Throughout the years, New York welcomed several waves of Hungarian immigrants. The first wave was mostly made up of those fleeing after World War II. During and after the Revolution of 1956, freedom fighters and other families join the Scouts. Beginning in 1968 through the fall of communism, many fled from the towns and cities of Transylvania (Erdély), and their children were welcomed. Over the past 20-25 years, many families came from Hungary proper and the Hungarian regions of the surrounding countries, the latter not only as a result of political oppression, but also for economic reasons. There are also numerous children from bi-lingual households. However, speaking Hungarian during troop meetings was and is still required. Hungarian is normally taught in the home but reinforced during Scout meetings and the weekend Hungarian School.
The Significance of Scouting – Building a Strong Network
Scouting always aspired to do qualitative work, to educate young people to become citizens of strong and moral character and useful members of society. All this, while having fun at the same time. Participating in the program, Scouts learn volunteer service, cooperation and duty, patriotism, respect for and understanding of others, deep respect for family, and reverence. Through Hungarian Scouting, children learn respect for their Hungarian roots as well as preserving Hungarian customs and traditions.
The New York Hungarian Scout troops today (2015) are only two of the nearly 70 registered and those under formation within the Hungarian Scout Association in Exteris, with more than 2,500 Scouts across the United States, Western Europe, South America, Canada and Australia. This network grows significantly when counting the Scouts in Hungary and the neighboring countries.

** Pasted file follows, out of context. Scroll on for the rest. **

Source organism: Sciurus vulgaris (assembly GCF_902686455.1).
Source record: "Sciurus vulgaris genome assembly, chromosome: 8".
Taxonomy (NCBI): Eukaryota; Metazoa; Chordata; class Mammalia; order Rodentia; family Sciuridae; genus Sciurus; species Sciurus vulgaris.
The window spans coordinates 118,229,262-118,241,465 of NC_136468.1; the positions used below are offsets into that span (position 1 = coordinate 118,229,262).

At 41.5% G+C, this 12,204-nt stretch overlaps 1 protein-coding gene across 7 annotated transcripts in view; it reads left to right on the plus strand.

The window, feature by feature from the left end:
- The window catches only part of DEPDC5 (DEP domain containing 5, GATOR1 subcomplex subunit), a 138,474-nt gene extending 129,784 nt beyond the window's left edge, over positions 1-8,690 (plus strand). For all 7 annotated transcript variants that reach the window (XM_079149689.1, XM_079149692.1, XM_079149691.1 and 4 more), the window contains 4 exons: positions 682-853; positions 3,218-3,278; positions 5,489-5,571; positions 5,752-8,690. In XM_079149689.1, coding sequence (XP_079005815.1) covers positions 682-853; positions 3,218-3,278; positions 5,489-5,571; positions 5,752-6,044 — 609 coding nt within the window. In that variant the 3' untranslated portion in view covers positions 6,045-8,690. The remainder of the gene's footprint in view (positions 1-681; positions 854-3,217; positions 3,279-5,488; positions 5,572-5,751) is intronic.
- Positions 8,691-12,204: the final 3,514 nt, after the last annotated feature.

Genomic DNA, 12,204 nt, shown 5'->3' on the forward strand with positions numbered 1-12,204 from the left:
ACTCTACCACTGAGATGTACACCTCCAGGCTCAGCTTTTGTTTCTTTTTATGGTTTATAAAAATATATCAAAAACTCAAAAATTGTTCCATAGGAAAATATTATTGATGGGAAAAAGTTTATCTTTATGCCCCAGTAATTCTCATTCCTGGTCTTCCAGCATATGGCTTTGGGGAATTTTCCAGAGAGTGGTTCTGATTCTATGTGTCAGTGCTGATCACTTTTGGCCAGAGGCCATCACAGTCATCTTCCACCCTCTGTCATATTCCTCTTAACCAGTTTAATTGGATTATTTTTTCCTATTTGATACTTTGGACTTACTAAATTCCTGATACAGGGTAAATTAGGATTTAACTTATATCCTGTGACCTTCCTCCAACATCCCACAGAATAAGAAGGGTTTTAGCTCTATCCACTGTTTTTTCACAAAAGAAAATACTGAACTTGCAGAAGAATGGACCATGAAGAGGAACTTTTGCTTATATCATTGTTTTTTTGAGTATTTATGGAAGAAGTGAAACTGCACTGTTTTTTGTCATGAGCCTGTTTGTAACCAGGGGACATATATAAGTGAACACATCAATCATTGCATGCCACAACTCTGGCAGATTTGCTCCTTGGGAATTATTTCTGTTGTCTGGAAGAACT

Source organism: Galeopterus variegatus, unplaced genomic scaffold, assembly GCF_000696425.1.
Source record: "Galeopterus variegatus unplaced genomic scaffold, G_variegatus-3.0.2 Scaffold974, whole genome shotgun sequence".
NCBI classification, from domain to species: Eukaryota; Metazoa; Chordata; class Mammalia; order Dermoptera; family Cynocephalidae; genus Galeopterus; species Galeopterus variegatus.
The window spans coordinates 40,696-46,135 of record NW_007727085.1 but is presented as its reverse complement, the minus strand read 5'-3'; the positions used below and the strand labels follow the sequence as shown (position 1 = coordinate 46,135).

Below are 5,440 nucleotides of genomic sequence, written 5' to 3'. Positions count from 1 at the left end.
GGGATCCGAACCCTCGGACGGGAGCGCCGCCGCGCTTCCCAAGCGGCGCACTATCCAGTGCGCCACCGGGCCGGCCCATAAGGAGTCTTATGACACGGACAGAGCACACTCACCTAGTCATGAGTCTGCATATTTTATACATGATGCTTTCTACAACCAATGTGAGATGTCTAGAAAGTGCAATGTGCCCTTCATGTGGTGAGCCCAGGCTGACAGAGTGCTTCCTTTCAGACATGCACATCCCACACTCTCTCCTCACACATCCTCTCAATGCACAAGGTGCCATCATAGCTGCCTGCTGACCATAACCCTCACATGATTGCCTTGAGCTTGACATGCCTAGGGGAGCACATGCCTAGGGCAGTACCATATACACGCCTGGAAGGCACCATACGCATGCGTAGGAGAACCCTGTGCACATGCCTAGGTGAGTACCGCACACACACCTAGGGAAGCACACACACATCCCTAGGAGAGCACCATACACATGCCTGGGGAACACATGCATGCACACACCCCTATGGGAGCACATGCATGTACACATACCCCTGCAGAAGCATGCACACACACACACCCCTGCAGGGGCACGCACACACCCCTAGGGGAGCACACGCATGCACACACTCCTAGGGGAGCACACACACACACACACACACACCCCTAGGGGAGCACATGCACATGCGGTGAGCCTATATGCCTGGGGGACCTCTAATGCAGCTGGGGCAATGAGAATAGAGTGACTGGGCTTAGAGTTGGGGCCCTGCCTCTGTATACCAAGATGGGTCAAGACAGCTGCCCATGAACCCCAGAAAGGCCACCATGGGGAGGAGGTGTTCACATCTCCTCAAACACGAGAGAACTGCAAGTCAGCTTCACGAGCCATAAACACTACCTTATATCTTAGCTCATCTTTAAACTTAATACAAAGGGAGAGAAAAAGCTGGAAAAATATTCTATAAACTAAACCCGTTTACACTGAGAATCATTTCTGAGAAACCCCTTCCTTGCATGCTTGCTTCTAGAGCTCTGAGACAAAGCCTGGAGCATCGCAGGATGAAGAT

Typically, many college students from other troops continue their Scouting activities as leaders in other Scout troops during their time at school, currently this being especially true in the case of the New York troops.
Scouting with Purpose
Scouting not only teaches practical applications, but introduces a strong value system as well. In today’s society, it is important to build lasting friendships, because we can lose ourselves in everyday worries, modern day concerns, such as being under the influence of peer pressure, drug abuse and its negative consequences, the lack of respect for others and property, and with all of this, selfishness. The Scout Oath obliges us to strive against human frailties. As Pál Teleki, Chief Scout of Hungary and former Prime Minister once said: “It is necessary for all of us to help and guide society toward peaceful coexistence, and seek that which binds us together, not what tears us apart.”
 Gusztáv Erős was one of the founders of Hungarian Scouting in Hungary. He lost his life fighting on the Russian front in 1917.
 After the fall of communism in Hungary, the name was changed to Hungarian Scout Association in Exteris to distinguish it from the organization operating in Hungary.